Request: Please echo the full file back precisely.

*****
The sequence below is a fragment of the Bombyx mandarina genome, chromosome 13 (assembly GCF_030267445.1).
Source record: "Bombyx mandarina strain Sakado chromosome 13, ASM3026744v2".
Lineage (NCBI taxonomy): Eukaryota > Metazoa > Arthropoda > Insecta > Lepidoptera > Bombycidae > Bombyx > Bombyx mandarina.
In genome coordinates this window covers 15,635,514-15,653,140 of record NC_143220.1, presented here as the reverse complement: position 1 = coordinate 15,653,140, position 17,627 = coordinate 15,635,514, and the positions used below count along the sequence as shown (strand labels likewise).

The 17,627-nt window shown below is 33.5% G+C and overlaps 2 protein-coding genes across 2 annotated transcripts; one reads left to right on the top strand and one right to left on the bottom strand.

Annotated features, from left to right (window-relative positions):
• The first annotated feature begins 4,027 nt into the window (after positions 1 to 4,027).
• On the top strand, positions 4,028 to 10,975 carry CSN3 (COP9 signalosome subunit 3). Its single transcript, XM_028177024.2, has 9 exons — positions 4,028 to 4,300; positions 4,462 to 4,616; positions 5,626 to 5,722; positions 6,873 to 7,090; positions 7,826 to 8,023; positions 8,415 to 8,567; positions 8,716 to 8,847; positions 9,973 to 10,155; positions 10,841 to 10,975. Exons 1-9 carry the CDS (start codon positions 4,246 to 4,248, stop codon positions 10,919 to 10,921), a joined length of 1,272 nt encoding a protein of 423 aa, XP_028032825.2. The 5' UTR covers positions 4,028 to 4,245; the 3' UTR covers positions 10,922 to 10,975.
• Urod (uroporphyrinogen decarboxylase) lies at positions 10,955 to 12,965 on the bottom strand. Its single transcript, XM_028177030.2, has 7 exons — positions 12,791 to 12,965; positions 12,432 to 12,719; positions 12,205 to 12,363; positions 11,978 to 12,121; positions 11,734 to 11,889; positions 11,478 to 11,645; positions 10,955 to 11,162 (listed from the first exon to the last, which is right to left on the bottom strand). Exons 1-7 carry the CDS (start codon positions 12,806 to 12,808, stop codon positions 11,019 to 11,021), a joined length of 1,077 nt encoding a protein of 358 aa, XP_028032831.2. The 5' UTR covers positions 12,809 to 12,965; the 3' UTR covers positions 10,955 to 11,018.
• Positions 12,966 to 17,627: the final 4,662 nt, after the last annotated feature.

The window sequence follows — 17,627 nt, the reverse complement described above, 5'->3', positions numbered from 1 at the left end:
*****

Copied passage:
The sequence below is a fragment of the Bombyx mandarina genome, chromosome 13 (assembly GCF_030267445.1).
Source record: "Bombyx mandarina strain Sakado chromosome 13, ASM3026744v2".
Lineage (NCBI taxonomy): Eukaryota > Metazoa > Arthropoda > Insecta > Lepidoptera > Bombycidae > Bombyx > Bombyx mandarina.
In genome coordinates this window covers 15,635,514-15,653,140 of record NC_143220.1, presented here as the reverse complement: position 1 = coordinate 15,653,140, position 17,627 = coordinate 15,635,514, and the positions used below count along the sequence as shown (strand labels likewise).

The 17,627-nt window shown below is 33.5% G+C and overlaps 2 protein-coding genes across 2 annotated transcripts; one reads left to right on the top strand and one right to left on the bottom strand.

Annotated features, from left to right (window-relative positions):
• The first annotated feature begins 4,027 nt into the window (after positions 1 to 4,027).
• On the top strand, positions 4,028 to 10,975 carry CSN3 (COP9 signalosome subunit 3). Its single transcript, XM_028177024.2, has 9 exons — positions 4,028 to 4,300; positions 4,462 to 4,616; positions 5,626 to 5,722; positions 6,873 to 7,090; positions 7,826 to 8,023; positions 8,415 to 8,567; positions 8,716 to 8,847; positions 9,973 to 10,155; positions 10,841 to 10,975. Exons 1-9 carry the CDS (start codon positions 4,246 to 4,248, stop codon positions 10,919 to 10,921), a joined length of 1,272 nt encoding a protein of 423 aa, XP_028032825.2. The 5' UTR covers positions 4,028 to 4,245; the 3' UTR covers positions 10,922 to 10,975.
• Urod (uroporphyrinogen decarboxylase) lies at positions 10,955 to 12,965 on the bottom strand. Its single transcript, XM_028177030.2, has 7 exons — positions 12,791 to 12,965; positions 12,432 to 12,719; positions 12,205 to 12,363; positions 11,978 to 12,121; positions 11,734 to 11,889; positions 11,478 to 11,645; positions 10,955 to 11,162 (listed from the first exon to the last, which is right to left on the bottom strand). Exons 1-7 carry the CDS (start codon positions 12,806 to 12,808, stop codon positions 11,019 to 11,021), a joined length of 1,077 nt encoding a protein of 358 aa, XP_028032831.2. The 5' UTR covers positions 12,809 to 12,965; the 3' UTR covers positions 10,955 to 11,018.
• Positions 12,966 to 17,627: the final 4,662 nt, after the last annotated feature.

The window sequence follows — 17,627 nt, the reverse complement described above, 5'->3', positions numbered from 1 at the left end: